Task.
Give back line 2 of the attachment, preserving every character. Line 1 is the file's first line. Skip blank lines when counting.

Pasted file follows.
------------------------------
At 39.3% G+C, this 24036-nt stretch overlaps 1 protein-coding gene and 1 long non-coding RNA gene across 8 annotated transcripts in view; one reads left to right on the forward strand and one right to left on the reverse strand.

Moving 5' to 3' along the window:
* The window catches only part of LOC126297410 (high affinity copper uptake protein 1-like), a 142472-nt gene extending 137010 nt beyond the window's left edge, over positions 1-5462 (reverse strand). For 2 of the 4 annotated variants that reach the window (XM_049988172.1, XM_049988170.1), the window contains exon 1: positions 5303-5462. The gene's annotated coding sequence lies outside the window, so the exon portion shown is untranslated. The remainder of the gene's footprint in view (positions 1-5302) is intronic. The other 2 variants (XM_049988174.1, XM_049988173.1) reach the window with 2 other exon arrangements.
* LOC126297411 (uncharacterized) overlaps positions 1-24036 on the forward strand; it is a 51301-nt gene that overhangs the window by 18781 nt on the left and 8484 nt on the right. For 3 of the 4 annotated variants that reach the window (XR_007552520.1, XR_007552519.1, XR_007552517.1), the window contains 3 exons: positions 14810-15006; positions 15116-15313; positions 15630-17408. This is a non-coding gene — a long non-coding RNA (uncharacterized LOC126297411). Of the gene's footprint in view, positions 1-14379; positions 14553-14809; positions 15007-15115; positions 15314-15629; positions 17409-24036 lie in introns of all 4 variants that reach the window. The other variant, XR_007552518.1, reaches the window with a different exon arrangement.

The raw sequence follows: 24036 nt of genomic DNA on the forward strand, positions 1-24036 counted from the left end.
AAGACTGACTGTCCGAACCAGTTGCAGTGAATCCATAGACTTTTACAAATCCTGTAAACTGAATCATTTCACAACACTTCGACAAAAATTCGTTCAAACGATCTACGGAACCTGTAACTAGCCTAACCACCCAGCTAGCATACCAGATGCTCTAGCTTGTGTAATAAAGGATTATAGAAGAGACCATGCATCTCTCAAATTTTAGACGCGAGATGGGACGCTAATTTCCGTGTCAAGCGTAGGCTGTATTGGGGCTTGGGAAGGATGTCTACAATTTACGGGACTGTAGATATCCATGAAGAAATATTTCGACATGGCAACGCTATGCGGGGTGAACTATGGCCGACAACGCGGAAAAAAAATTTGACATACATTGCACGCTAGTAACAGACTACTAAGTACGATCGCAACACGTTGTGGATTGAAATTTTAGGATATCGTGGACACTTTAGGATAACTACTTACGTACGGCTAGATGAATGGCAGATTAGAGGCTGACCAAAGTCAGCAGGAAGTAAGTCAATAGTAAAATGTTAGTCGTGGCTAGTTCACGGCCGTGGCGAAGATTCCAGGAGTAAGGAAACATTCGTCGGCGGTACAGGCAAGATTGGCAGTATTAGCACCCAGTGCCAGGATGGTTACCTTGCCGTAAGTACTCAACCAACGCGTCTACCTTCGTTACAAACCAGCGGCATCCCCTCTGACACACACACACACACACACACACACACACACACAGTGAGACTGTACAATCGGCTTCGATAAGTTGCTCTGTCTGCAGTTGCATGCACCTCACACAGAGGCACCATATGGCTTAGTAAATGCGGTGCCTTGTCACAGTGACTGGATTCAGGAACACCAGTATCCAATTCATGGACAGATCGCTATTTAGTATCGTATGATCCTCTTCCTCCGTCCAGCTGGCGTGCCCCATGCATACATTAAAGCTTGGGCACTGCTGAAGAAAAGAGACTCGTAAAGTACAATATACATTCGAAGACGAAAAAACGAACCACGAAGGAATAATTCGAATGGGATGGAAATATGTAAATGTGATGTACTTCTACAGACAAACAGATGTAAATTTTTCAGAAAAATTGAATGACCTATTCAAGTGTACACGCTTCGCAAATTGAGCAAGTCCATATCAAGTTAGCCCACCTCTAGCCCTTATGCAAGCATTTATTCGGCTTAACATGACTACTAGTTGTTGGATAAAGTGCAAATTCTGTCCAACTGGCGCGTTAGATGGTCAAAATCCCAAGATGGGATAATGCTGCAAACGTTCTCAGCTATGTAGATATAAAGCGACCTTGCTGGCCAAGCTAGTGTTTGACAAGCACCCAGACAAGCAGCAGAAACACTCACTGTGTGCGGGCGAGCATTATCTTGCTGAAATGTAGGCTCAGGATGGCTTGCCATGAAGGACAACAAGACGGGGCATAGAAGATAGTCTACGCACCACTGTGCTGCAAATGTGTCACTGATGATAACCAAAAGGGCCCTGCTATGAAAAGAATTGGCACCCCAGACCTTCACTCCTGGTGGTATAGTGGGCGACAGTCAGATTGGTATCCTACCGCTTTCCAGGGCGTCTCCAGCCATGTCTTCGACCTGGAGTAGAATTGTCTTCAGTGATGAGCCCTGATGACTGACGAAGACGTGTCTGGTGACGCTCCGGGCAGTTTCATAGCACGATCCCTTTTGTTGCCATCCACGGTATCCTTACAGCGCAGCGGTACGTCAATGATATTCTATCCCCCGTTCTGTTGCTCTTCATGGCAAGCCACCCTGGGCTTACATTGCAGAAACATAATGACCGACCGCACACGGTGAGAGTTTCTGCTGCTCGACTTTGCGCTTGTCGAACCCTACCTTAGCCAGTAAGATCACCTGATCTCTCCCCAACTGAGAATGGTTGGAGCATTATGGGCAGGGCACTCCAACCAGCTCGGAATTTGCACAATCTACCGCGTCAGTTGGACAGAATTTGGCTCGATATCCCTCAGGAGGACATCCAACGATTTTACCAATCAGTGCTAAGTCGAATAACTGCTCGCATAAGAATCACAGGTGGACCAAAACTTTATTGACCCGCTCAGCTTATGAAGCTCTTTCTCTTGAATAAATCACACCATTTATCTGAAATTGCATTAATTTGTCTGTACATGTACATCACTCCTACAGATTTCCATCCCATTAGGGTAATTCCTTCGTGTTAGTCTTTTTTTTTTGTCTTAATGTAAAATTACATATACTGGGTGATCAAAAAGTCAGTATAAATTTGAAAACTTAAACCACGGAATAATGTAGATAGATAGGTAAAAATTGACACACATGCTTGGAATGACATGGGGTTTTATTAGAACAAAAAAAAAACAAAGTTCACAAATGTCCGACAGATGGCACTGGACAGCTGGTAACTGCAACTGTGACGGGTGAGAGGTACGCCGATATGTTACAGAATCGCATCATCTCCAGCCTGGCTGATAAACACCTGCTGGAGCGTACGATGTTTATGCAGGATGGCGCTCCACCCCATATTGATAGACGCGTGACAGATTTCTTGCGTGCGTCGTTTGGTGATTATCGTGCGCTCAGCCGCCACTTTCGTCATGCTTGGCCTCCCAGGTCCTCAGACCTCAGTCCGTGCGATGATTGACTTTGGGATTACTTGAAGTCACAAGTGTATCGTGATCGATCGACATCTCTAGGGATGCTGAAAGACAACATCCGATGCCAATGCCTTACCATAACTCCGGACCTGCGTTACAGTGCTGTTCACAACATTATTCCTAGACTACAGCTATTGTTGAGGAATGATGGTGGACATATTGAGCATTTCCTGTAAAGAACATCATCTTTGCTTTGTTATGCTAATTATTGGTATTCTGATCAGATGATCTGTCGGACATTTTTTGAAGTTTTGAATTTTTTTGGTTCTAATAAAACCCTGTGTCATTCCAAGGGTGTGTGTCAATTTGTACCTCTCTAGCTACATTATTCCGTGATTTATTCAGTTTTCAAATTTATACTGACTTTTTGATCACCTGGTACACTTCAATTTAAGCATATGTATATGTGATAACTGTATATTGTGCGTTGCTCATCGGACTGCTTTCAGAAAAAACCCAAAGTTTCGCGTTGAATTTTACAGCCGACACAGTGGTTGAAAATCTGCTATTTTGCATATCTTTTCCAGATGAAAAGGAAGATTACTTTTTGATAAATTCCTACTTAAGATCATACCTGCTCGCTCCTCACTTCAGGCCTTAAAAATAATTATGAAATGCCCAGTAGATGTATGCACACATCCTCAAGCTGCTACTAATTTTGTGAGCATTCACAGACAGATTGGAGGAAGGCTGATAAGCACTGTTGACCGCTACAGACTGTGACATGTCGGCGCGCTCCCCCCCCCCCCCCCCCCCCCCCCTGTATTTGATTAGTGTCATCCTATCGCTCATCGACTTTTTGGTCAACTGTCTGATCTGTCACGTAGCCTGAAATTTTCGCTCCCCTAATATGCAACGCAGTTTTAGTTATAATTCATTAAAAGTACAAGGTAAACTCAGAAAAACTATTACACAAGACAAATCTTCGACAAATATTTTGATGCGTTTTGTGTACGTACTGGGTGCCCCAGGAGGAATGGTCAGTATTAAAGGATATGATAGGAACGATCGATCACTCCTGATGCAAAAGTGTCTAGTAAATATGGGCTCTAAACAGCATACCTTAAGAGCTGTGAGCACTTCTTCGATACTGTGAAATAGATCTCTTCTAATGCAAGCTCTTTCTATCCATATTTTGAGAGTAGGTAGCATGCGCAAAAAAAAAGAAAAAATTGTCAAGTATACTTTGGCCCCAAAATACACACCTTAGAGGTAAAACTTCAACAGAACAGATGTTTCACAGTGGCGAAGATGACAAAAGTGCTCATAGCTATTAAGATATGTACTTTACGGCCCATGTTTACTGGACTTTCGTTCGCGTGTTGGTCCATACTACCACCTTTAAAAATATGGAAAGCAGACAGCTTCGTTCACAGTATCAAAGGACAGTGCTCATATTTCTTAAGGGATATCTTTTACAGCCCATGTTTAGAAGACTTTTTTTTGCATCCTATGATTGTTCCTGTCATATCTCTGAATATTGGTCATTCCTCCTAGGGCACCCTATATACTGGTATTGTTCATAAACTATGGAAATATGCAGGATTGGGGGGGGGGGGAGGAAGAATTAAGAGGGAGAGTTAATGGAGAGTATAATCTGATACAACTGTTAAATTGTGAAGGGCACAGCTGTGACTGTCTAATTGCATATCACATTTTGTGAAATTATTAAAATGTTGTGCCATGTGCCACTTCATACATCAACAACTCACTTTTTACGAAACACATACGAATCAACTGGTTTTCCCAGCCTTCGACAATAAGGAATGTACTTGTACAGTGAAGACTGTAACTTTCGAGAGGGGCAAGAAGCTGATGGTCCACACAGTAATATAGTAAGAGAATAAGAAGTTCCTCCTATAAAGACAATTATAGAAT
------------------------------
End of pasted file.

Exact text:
Moving 5' to 3' along the window: